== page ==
Next I addressed the importance of practitioner self-care and the importance of taking a step back when a match doesn’t work out. Often we blame ourselves if the match is unsuccessful. I have been told on a few occasions, that I “can’t save the world” but I will go down trying!!

When I presented the concept of “a day of gratitude” for the mentors, where the mentees use “voice and choice” by creating the formal program and write a card for the mentor, they were struck that I didn’t ask the mentors to do the same thing. They shared the

Importance of a “symmetry of gratitude” and reminded me how much the relationship also means to the mentor.

Next, I introduced the portal of communication for our mentors to collaborate with one another via a closed Facebook group and they talked about ways they can work this into their program.
During lunch we talked about Russian music and I showed them the clip of Moscow City and the told me about the Viktor Tsoi, because I am still obsessed over the video I captured of the band covering Tsoi in back of the Moscow City landscape.
I bribed the ladies of BBBS to compete my surveys with Girl Power shirts and we did some photo shoots around the office. Took a lot on my camera , so I will update later. For most of the staff if was “pah-ka” for now but we will see one another again, I am certain.


After work Sasha and I did more shopping we went to a yarn factory, my friend Annissa who owns a yarn and stitch shop, would have lost her mind.


Then I played dress up with some fun Russian dresses and bought an amazing one of a kind dress for the theater on Sunday night.


Stopped in a pet store to look for turtles but they only sold fish. It was probably better, Sasha was already plotting ways for me to bring one back and the best turtle I have is back at home.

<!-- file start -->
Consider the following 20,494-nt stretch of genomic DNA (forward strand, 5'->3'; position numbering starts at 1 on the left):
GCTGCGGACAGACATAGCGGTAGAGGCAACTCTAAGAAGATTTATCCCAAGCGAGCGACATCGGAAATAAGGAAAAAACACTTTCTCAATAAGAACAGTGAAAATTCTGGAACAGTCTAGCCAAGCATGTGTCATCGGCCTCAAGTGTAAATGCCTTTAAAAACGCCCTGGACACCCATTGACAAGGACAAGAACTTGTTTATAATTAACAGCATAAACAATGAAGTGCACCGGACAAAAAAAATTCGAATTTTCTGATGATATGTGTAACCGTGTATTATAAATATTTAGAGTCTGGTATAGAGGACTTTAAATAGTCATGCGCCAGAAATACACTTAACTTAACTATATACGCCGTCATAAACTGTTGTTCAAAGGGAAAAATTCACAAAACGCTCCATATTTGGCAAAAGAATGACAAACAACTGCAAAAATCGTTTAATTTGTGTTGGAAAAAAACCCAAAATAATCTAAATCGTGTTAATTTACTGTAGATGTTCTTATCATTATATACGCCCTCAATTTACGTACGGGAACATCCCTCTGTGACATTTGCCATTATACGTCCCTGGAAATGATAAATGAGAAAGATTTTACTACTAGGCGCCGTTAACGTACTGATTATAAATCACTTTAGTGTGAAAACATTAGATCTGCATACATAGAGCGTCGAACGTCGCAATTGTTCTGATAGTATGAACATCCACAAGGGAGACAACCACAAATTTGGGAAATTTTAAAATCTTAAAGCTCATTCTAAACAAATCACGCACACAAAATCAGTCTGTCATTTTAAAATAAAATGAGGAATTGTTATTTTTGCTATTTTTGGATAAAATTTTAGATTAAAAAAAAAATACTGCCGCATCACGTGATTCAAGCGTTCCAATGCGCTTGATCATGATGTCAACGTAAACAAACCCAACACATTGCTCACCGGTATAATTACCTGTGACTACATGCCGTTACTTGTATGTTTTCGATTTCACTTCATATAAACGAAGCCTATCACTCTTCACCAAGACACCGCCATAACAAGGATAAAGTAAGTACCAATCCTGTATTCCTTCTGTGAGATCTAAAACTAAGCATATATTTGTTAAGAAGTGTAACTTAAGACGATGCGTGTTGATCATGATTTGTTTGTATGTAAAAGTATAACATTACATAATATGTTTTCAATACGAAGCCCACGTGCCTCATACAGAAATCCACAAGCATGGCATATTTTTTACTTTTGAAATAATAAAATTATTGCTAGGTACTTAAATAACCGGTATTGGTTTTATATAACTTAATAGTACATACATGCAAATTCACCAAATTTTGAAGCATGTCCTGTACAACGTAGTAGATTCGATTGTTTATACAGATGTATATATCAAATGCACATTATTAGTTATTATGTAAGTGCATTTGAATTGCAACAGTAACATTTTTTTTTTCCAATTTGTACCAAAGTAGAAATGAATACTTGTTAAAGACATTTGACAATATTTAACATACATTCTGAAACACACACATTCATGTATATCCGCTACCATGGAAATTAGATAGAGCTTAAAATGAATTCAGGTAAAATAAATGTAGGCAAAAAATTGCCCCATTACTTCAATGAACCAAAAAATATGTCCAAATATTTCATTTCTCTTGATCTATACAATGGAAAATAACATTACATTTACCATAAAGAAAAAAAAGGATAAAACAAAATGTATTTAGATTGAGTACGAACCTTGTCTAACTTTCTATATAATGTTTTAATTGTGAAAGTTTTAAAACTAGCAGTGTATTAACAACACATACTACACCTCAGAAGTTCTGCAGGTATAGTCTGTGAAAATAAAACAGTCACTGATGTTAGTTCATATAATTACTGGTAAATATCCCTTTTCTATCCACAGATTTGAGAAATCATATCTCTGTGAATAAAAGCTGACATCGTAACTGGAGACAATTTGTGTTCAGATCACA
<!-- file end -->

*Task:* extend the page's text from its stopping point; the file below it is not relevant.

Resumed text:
For dinner Sasha nailed it! I ate Uzbek food for the first time and I enjoyed all of the fresh veggies. On top of that the place was just wild and sparkly- just my style. Off to bed hopefully at a reasonable time today.


2 thoughts on “Day Five: Networking , Presentations, Elsa and Uzbek

  1. Great pictures Julie.

    I really like this part, “One concept I introduced to Case Managers was to work with the school that the mentee is enrolled. Knowing from field work and research, that this population experiences a substantial amount of trauma and often has a difficult time communicating with adults, they are less likely to inform others about the additional people in their life who are trying to make an impact. However, if the “guidance counselor” knew about this relationship he/she could prompt the mentee to reach out to their mentor if they were running into problems at school instead of the school counselor just writing them of as a troubled student with out much support.”

    Information sharing between people who are trying to make an impact in a young person’s life is key for successful outcomes. I thought that you outlining this context was fantastic.

    P.s. MCA misses you! We all hope your doing well!

    Like